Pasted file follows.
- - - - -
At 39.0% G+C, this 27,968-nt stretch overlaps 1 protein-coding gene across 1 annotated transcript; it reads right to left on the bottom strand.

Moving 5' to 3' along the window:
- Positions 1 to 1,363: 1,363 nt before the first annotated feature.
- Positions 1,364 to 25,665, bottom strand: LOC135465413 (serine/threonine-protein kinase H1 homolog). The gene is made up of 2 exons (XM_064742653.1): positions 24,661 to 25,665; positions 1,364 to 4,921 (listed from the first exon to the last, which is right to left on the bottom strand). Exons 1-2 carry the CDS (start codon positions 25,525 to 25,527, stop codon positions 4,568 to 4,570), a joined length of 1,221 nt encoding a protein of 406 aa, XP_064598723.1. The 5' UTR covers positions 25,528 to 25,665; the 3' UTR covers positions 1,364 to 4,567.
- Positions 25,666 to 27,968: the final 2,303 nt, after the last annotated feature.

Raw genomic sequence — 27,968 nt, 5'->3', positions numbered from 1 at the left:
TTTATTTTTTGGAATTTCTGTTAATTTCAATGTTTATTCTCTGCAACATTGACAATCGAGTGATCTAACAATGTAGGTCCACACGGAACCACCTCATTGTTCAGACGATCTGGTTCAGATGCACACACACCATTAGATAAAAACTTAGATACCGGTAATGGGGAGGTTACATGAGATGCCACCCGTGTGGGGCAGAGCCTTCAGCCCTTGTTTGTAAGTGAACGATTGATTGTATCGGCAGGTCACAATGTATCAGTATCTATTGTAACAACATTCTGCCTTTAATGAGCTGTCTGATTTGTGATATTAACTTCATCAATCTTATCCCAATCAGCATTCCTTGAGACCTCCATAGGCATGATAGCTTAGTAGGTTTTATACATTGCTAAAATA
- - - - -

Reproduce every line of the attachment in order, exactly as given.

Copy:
At 39.0% G+C, this 27,968-nt stretch overlaps 1 protein-coding gene across 1 annotated transcript; it reads right to left on the bottom strand.

Moving 5' to 3' along the window:
- Positions 1 to 1,363: 1,363 nt before the first annotated feature.
- Positions 1,364 to 25,665, bottom strand: LOC135465413 (serine/threonine-protein kinase H1 homolog). The gene is made up of 2 exons (XM_064742653.1): positions 24,661 to 25,665; positions 1,364 to 4,921 (listed from the first exon to the last, which is right to left on the bottom strand). Exons 1-2 carry the CDS (start codon positions 25,525 to 25,527, stop codon positions 4,568 to 4,570), a joined length of 1,221 nt encoding a protein of 406 aa, XP_064598723.1. The 5' UTR covers positions 25,528 to 25,665; the 3' UTR covers positions 1,364 to 4,567.
- Positions 25,666 to 27,968: the final 2,303 nt, after the last annotated feature.

Raw genomic sequence — 27,968 nt, 5'->3', positions numbered from 1 at the left:
TTTATTTTTTGGAATTTCTGTTAATTTCAATGTTTATTCTCTGCAACATTGACAATCGAGTGATCTAACAATGTAGGTCCACACGGAACCACCTCATTGTTCAGACGATCTGGTTCAGATGCACACACACCATTAGATAAAAACTTAGATACCGGTAATGGGGAGGTTACATGAGATGCCACCCGTGTGGGGCAGAGCCTTCAGCCCTTGTTTGTAAGTGAACGATTGATTGTATCGGCAGGTCACAATGTATCAGTATCTATTGTAACAACATTCTGCCTTTAATGAGCTGTCTGATTTGTGATATTAACTTCATCAATCTTATCCCAATCAGCATTCCTTGAGACCTCCATAGGCATGATAGCTTAGTAGGTTTTATACATTGCTAAAATA